Getting your story out there

Okay readers, I have reached one goal I set for myself. I have just submitted a story for the first time since 6/10/2005. I went back and read that story I submitted so long ago, and I could not help but cringe. It was terrible. This most recent attempt is much better by far, but we’ll have to wait and see what happens.

file000949873302

“Gooooaaaaaalllllll!!!!”

This brings me to the topic. Where to submit?

If you are an experienced author, this is probably not as much of a challenge for you, but as this blog is dedicated to the new writers out there, I wanted to go through the process I underwent to make my decision.

Keep in mind, this is primarily related to the short story market.

There are a couple of things you need to be able to do in order to submit your story.

1. Know what specific genre your story is. Not a generalization. Be specific. If you are unsure, don’t submit until you are.

2. Research which markets will accept this genre of writing.

3. Understand and follow all guidelines given by the market.

Essentially, you need to do your homework. If you can’t identify what genre story you have, then you may not even understand what your story is about. You also may need to be able to condense your story down to a single line. Why? Some markets will ask for a cover letter. This is your opportunity to give a BRIEF synopsis of your story, approximately how many words your story is, and a brief bio if requested.

Because we are dealing with short stories, keep the information brief.

Now, as for number two, this requires the most leg work for the author. There are many ways of finding suitable markets for your fiction. You can do a quick internet search to identify markets. The benefit here is that you will typically get a good list of online publications, but not many that have an actual printed market. You can also pick up a copy of the Writer’s Market. I personally just purchased the Novel & Short Story Writer’s Market, as I am focusing on short stories. When you purchase a copy, you also get access to the online database. I did pay an additional $9.99 to open the deluxe options for the site. This gives you a year of full access. (This also gives me impetus to continue writing and submitting to take full advantage of my purchase)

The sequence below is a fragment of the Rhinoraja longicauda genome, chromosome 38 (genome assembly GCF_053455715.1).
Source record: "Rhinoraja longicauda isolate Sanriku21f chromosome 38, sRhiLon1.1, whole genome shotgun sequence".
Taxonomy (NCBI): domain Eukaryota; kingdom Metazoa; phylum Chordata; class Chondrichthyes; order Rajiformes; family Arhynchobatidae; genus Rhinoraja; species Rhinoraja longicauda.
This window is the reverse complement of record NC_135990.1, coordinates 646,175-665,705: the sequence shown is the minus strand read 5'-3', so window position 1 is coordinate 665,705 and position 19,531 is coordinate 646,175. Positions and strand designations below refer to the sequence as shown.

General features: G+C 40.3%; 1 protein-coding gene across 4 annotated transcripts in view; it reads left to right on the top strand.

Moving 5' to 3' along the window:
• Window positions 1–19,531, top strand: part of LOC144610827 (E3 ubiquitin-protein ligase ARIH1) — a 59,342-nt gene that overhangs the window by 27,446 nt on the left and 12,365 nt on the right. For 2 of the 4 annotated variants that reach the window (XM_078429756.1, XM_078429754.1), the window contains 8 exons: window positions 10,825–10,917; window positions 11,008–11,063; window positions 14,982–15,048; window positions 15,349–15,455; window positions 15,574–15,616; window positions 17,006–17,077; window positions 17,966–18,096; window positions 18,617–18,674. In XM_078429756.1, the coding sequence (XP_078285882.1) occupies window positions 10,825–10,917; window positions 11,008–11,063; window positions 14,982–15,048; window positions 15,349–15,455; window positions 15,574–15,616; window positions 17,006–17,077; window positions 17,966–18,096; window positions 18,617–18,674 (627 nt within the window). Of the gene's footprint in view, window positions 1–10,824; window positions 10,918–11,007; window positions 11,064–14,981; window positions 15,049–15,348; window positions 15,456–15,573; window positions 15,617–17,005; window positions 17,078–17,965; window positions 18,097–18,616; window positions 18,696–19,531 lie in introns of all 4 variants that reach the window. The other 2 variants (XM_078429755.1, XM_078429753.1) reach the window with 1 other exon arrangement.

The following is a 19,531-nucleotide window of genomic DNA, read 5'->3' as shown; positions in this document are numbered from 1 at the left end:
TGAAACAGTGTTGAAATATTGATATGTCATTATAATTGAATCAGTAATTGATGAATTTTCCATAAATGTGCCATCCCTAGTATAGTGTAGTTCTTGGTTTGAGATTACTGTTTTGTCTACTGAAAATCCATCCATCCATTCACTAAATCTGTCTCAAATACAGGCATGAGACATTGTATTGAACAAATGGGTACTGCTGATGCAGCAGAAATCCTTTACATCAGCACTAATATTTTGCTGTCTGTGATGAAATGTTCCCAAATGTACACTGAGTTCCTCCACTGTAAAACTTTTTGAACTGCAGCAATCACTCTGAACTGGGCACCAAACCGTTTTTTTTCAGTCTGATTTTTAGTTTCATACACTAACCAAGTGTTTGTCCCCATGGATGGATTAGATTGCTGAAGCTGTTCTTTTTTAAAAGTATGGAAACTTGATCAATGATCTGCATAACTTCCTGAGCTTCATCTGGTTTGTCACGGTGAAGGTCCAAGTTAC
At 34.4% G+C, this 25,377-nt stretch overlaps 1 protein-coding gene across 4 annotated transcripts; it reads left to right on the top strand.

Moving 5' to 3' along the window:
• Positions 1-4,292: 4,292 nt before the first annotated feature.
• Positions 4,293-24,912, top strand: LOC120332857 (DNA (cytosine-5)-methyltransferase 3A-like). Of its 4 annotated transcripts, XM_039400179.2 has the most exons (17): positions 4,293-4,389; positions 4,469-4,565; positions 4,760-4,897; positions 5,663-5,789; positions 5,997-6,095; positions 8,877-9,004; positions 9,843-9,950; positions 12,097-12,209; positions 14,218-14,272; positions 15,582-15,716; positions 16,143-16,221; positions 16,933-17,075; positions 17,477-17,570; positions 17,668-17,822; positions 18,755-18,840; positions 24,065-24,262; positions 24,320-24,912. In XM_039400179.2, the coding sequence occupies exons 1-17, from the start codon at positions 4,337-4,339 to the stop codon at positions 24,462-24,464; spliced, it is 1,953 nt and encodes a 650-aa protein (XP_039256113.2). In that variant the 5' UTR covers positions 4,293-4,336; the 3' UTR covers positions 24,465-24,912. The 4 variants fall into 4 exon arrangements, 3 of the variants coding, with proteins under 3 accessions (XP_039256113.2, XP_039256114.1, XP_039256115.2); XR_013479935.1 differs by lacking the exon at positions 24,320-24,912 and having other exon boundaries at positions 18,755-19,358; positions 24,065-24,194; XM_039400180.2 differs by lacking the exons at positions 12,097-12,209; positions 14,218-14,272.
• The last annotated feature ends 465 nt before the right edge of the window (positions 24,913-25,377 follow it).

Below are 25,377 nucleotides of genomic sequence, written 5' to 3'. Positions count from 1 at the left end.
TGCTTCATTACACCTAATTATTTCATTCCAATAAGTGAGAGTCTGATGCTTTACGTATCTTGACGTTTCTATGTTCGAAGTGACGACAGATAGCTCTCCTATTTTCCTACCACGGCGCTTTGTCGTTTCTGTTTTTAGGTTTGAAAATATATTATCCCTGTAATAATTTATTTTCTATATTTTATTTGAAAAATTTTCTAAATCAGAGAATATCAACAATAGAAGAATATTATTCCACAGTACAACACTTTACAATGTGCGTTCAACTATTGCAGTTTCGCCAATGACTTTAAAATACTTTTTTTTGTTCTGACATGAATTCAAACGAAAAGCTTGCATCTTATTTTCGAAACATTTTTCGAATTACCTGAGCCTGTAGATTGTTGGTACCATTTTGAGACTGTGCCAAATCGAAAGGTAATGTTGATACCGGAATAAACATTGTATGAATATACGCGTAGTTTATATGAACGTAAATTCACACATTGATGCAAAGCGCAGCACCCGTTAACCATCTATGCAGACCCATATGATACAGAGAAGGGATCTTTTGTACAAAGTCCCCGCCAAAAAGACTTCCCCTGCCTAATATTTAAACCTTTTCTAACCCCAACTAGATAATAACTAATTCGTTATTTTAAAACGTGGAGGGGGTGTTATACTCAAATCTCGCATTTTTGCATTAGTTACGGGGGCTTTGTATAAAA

When it comes to guidelines, be exact. If they say they accept stories up to 5000 words, do not send a story that is 5005 words. It is a limit, not a recommendation, and often they have this requirement because of the limited amount of space they have in which to print your story. Follow them to the letter! To do otherwise is to disrespect your target market.

Some additional points. This is a business. Make sure your work is impeccable. Edit until your eyes bleed, because you can never proofread enough. Have someone else look at it before you submit. I went over my MS at least fifty times, and as sure as I’m writing this, I discovered a typo immediately after submitting to my second market. And they will notice. DISASTER…

newspaper

“Ooooh, no he di’nt!”

I chose to submit to non-paying markets. Why? A couple of reasons. First, I chose markets that accept electronic submissions, simultaneous submissions, and have quick turnaround times. Why? Well, mostly because I’m impatient, to save the cost of mailing the same manuscript to multiple markets, and to hopefully get it published quickly to boost my morale.

So, if you have a story that is finished and ready to go, get out there and start researching. Get your work out there and start on the next project. Always be working.

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